With teachers, parents, kids. I’ve met some wonderful people, both young and old. I’ve laughed every single day with them, which to me, makes Amesbury School a pretty great place to spend my days. The Amesbury community is supportive, friendly, and forward-thinking. Good bunch of peeps.

These are a few of the many highlights of the year, and just quickly, here are a few more:
Friday morning tea, Ignition 2012, @taratj teaching me iMovie / twitter / tizmos / Google sites and blogger / minimally invasive education / Sugata Mitra / how to relax and not take things too seriously, sunny days on the staff-room balcony, our official opening, camps, Christmas cards, quiet kids finding their voice, PRT days spent on beanbags in the library (right now as I’m typing!)…

The 2012 Harakeke Hub crew

Contributions

Lisa (my mentor teacher) wanted me to write a little on what I think my contributions to school life has been this year.

In no particular order:
IT skills and using cool new web-based thingys, contributing to positive and friendly relationships, the ability to deal with left-over food, putting smartphones in teacher’s hands, enthusiasm, sharing our learning with others – especially on blogs, organisation, contribution to an epic and innovative learning programme for our kids, laughs, supporting others, contribution to the growth of a strong guitar / music culture.

2013

A PRT day only every two weeks? How will I ever cope! When can I write my long-winded reflections?

I’ve got a couple of possible goals and areas of focus for next year:

WRITING:
Do kids love writing? Do they see themselves as writers? How can we make writing cooler?

E-PORTFOLIOS:
Set-up of individual student e-portfolios. Have students (and parents and teachers) collect evidence of their learning goals and more holistic learning (key competencies).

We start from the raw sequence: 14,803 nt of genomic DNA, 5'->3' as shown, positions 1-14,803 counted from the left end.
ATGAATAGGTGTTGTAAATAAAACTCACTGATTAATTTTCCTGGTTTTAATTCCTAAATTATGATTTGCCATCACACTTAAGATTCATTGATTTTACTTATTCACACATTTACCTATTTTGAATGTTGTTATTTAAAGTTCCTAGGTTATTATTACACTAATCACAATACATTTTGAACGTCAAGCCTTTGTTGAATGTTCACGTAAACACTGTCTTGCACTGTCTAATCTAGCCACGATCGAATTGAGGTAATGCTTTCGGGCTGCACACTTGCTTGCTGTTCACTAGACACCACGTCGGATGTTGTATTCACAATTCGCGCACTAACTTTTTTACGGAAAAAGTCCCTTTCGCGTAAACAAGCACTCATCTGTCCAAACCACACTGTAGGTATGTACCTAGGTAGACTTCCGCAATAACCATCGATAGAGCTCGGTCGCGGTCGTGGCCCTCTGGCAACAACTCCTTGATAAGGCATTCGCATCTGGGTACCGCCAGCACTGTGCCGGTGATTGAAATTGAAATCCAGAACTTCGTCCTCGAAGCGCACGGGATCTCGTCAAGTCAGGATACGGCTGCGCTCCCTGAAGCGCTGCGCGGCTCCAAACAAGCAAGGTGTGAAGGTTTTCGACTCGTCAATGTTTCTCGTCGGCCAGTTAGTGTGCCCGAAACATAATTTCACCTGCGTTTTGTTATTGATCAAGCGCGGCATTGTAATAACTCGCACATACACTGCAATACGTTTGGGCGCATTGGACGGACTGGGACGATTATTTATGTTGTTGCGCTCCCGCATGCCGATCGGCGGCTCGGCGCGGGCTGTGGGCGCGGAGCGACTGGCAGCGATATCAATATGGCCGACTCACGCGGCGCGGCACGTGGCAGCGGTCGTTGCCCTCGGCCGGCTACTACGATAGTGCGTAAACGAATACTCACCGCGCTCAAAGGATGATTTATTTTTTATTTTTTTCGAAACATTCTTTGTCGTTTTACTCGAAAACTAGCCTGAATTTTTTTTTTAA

BLOGS:
Set-up of individual student blogs. Quad-blogging. Networking. Worldwide focus.

CONFLICT RESOLUTION:
I want to work on my ability to sort out arguments. I tend to be quite blunt and just tell kids to get over it. I need to learn more tact, and how to get to the core of the problem through effective questioning.

IGNITE PROJECTS:
Our PBL. This won’t be happening all year, but when it does, I want to refine the system, keep moving it forward, and encourage greater positive impact on the community.

TE REO:
I want to keep working on my Te Reo, learn my mihi off by heart, and make Te Reo a more natural part of everyday school life.

Here’s to more messy, student-centered, creative learning in 2013

_________________________________________________________________________________

So there we have it.

It’s been a fun-filled, mind-blowing, weekend-chomping, thought-provoking year. I can barely remember what I was like last year, but am pretty sure the guy sifting around Palmy doing his Grad Dip Teaching degree would not recognise the fellow in front of him today.

Here’s to another year of pushing the boundaries, personal growth, new friendships, and new learning.
tl;dr Had an epic year. Ready for more of the same next year.

[Note: I’m saying smartphones. Not Androids, not iPhones, not Windows phones. They all do the same stuff, with a few little differences here and there. Lets not narrow the focus to one particular brand. Although I kinda did that in my last post…]

As promised a few weeks ago, I’ve cobbled together a couple of ways in which smartphones are impacting assessment, sharing and communication around our neck of the woods (a primary school).